Sunday, June 14, 2009

What You Don’t Understand Is What You Know

Second Sunday after Pentecost
Commemoration of Elisha
June 14, 2009
Mark 4.26-34

Do you know what November 26 of this year is? You might be able to guess. If I tell you that it’s the last Thursday in November you’ll know that it’s Thanksgiving. But how about November 22? It’s a Sunday, and therefore is a specific day in the Church Year. If you don’t know the Church Year well, you probably won’t know that it’s the Last Sunday of the Church Year and will mark the Twenty-Fifth Sunday after Pentecost. That’s five months from now and twenty-three Sundays from now. The season of Pentecost is a long one compared to the others, which usually last a few weeks. But whereas there’s usually a lot of action in the other seasons because they’re concentrating on the life of Christ, the Pentecost season can seem like it’s going nowhere with each Sunday simply growing in number after the festival Pentecost: the Second Sunday after Pentecost, the Third Sunday after Pentecost, and so on, all the way down to the Twenty-Fifth Sunday after Pentecost on November 22.

But there’s a reason for that. It’s because it is the season of growth. That’s why the color has now turned to green and will stay that way, with the exception of a couple festival days, until we change it for the season of Advent. Green is the color of growth. When there is abundant growth a lush green usually marks that.

But if the season of Pentecost seems like it’s going nowhere slowly so does actual growth itself. A seed planted in the ground doesn’t sprout the next day. For a long time it seems like nothing is happening. But growth is occurring. Early into this Pentecost season it’s good for us to know that this is what this season is all about. It may not seem like much is happening, but in hearing the Gospel week in and week out you are growing.

The Gospel reading today orients us on this path of growing. It does it with two parables, one which we know well, the Parable of the Mustard Seed. Jesus is specific in how this growth takes place. The Old Testament reading and the Epistle also lend assistance to the process by which we grow as Christians.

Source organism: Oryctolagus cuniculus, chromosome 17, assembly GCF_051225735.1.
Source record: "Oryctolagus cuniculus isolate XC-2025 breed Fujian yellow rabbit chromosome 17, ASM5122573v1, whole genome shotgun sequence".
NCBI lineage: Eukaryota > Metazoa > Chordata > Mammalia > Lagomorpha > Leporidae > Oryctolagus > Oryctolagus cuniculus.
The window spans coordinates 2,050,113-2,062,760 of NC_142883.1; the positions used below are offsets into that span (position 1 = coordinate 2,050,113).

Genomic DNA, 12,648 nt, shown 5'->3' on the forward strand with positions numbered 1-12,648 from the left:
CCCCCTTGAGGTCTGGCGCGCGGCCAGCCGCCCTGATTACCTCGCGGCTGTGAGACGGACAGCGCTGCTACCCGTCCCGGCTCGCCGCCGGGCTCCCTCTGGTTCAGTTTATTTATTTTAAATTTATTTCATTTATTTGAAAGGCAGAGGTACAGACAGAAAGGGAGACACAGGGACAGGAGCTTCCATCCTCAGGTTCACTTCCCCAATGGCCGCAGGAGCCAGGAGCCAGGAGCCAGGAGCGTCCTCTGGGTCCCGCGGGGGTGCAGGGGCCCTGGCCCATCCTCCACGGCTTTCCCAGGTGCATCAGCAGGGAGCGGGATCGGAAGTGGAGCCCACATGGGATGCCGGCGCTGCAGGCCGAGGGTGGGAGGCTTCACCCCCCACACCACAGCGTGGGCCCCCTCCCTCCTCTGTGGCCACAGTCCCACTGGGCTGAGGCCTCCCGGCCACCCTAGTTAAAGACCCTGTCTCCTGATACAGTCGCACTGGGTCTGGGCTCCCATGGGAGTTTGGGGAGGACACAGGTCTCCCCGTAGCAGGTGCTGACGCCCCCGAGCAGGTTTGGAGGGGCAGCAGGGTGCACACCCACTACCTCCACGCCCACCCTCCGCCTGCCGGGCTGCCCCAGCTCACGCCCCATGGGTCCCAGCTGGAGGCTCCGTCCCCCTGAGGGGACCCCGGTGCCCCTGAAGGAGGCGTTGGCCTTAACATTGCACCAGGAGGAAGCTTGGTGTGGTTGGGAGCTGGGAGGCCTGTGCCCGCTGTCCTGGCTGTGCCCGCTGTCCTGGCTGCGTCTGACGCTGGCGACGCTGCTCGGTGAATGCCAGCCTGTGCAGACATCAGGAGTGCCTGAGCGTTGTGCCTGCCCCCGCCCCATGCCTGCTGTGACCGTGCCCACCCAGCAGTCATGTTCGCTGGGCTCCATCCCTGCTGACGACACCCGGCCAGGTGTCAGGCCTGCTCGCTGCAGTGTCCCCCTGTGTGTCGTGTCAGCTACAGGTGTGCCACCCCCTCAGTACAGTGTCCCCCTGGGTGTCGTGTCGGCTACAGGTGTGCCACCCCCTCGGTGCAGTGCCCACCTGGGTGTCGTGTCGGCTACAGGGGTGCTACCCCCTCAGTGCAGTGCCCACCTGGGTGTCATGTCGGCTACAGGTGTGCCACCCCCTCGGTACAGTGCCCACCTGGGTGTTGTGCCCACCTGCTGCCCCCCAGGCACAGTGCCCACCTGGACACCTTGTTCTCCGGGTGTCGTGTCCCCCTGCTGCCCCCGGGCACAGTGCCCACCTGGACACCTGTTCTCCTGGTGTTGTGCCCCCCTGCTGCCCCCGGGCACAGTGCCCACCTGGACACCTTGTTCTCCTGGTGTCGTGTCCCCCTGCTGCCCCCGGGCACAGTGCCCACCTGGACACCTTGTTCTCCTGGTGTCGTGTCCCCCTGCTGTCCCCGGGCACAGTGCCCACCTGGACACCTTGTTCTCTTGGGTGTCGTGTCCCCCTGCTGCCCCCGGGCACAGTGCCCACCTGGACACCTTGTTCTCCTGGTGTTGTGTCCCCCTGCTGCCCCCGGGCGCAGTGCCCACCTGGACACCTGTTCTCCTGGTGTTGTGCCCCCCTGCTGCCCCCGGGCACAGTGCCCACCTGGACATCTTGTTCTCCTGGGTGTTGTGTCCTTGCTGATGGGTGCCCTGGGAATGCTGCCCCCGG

Simply put, it is by faith. It is not by sight, as the Epistle reading says. It is not by power or strength as the Old Testament reading alludes to with its symbolic language. It is not by understanding as Jesus makes clear in the Gospel reading. It is, simply, by faith.

This doesn’t mean it’s simple. It doesn’t mean, either, that no understanding is involved. It means that the Triune God is the one who brings about the growth. When the seed is sown, it grows. The man who planted the seed didn’t understand how the seed grew into a plant, but it grew. You don’t understand how you grow in faith, but you do. You do because God creates the faith. He causes the growth. The man didn’t understand how the growth was taking place but he knew there was growth.

We don’t usually think about the process of growth. We see the flowers and plants and trees and their beauty. It’s remarkable, isn’t it, that these beautiful things come from tiny seeds? But it doesn’t seem all that remarkable when they’re actually growing. If you look at the place in the ground where the seed was planted you’ll get bored quickly if you’re waiting to see an actual sign of growth. It’s over the long term that you see the results. When you plant the seed, in addition to watering and ensuring sunshine, you have to take it on faith that the seed will grow into a plant and that the plant will keep growing.